Finding Value in Community Creation
There are many reasons why people get involved in community-building activities, from politics to religion, personal gain to professional development. The reasons may be different, but the methods to sustain a successful community are fairly consistent — at least in my experience.
In my 25 year career, I’ve supported or helped create a number of community-building efforts, almost entirely around technology and entrepreneurship. User groups. Networking events. Breakfast meetings, lunch-and-learns, and dinner gatherings. Technology events in donated space, and in expensive hotel conference space.
Probably the most formative experience for me was eBig.org
Sometime in early 2002, I was working for a very well-funded software startup in Redwood City, California (E2open), and was approached by some folks I had met at one of many community events in the Bay Area about the creation of a non-profit to extend the technology and entrepreneurship experiences so common on the peninsula and south bay over to the east bay. After a couple planning discussions, the East Bay IT Group (eBIG.org) was born. We had a little bit of funding, some part-time technical resources to build a site, and a grand vision of bringing user groups, networking events, and top-tier speakers to the east bay. We were tired of driving into the city or down to San Jose to attend interesting events. We wanted something close by. But the established groups, at the time, had no interest in hosting activities so far from their safety zones. So we did it ourselves.
Months later we had our 501c3 status, a website, and a plan. I went door-to-door in Pleasanton, Livermore, Dublin, San Ramon, Danville, and Walnut Creek on weekends and available afternoons to pass out information, meet local business owners, and build the brand. We faxed, emailed, and called people. We attended regional events, had lunch with bankers and lawyers and venture capitalists. And we reached out to established user groups and sold them on the benefits of folding their brands into a centralized organization.
By 2004, our membership was over 4,000 and I was running a collaboration user group at Hurricane Electric in Fremont, and a software-as-a-service user group at a Hewlett-Packard location in Pleasanton. I was co-hosting networking events almost monthly, special topic events with guest speakers on a regular basis, and was doing my best to connect members with investors, bankers, and technologists from my rapidly expanding professional network. By 2007, we had over 10,000 members, and soon after merged our non-profit with another (the group has since been shut down, but what a run we had!).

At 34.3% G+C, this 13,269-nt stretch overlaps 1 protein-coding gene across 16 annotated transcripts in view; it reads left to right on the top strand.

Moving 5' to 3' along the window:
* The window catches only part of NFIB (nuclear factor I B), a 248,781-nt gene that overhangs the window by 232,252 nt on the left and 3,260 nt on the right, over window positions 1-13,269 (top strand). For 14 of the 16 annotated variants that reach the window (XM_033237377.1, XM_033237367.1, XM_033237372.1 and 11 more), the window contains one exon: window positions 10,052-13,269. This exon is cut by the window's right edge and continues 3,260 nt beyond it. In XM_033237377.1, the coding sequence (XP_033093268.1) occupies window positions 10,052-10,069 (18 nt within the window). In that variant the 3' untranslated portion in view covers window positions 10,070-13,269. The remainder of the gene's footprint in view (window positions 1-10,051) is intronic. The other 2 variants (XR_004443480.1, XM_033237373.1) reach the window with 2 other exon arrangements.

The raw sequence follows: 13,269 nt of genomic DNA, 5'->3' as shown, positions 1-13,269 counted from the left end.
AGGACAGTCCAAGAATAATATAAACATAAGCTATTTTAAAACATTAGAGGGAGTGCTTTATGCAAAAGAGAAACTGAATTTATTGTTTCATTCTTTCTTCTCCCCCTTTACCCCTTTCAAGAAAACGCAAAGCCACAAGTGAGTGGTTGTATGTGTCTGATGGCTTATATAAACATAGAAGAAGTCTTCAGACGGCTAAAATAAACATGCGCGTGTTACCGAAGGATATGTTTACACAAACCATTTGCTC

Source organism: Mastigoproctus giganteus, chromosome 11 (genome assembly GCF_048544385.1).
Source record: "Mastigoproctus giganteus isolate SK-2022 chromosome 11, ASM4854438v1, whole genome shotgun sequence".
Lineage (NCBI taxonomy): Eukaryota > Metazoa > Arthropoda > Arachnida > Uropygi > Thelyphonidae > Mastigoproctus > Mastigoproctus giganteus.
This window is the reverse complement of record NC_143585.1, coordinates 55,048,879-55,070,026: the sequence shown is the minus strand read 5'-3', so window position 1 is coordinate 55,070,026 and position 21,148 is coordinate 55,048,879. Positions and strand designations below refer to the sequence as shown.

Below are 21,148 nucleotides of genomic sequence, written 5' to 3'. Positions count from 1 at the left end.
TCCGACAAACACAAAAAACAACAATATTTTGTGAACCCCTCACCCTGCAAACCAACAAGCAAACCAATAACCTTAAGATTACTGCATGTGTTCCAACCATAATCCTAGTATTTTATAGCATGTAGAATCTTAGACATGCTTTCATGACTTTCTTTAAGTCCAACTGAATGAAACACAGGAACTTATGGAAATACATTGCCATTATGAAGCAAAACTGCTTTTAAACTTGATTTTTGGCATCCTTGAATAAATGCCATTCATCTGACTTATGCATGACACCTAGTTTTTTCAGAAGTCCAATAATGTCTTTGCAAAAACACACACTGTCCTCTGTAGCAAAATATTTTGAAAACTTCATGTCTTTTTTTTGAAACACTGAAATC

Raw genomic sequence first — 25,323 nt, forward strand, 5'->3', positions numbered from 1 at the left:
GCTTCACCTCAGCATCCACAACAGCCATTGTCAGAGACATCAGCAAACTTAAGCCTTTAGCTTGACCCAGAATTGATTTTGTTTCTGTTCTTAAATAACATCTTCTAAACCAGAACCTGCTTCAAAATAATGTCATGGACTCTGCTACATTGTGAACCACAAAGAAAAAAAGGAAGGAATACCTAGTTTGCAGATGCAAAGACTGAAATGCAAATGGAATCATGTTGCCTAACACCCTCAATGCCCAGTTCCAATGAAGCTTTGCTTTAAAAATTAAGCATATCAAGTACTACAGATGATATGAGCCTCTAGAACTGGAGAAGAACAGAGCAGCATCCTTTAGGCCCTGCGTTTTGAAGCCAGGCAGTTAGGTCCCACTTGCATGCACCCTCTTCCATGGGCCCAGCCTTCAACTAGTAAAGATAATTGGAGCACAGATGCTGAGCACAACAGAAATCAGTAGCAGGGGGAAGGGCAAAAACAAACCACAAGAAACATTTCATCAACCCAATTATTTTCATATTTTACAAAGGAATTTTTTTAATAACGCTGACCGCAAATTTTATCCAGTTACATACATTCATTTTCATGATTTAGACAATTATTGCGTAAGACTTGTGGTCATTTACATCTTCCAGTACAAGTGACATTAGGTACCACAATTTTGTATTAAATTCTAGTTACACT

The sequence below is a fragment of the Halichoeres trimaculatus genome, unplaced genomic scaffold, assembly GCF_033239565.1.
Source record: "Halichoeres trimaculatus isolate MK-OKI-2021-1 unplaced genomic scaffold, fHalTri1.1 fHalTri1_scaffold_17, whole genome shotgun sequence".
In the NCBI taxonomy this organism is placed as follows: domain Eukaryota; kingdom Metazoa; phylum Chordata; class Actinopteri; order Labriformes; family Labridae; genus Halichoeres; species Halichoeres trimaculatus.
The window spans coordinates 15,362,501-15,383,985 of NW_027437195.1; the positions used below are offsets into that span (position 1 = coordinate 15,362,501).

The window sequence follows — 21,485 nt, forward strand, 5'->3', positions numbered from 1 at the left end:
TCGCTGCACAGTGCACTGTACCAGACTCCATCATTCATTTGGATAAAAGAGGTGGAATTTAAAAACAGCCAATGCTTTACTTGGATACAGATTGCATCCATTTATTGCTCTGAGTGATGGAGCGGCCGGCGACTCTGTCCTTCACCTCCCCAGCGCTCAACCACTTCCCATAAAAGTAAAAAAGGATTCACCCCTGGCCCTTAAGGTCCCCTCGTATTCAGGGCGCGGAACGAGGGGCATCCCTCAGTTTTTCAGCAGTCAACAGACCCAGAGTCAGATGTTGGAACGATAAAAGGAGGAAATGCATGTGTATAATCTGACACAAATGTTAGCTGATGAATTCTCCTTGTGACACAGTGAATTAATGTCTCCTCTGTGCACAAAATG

Starting (and maintaining) a community is hard. Not many of us are out there with feet on the pavement, making connections from the ground up as we did with eBig. Building community around your own products or services takes commitment and consistency — and you need to be present. You can’t just blow into town, spend a bunch of money, and expect things to work out. It just doesn’t work like that. People want authenticity. They’ll eat your free jumbo shrimp and take your free t-shirts, but they won’t stay to buy, nor respect your message if they view you as just another out of town vendor trying to buy a customer list by sponsoring yet another event.
I’ll say it again — starting a community is hard. You need to be authentic. You need to be consistent. You need to be have a message and be passionate about what you’re doing. And you need to be there, week after week, month after month, year after year. That’s how you build the trust. Showing up is 95% of it.
I’m proud of what we were able to build with eBIG. I‘ve taken those experiences and created dozens of other events across the western US, and current sit on the boards of a couple non-profits, including my local SharePoint user’s group (PSSPUG.org). But what I really value from my time with eBIG were the intangibles: learning to market without money (we were a non-profit, after all), negotiating partnerships and funding, and the power of networking to open up doors.
I wouldn’t trade my experiences with eBIG for anything.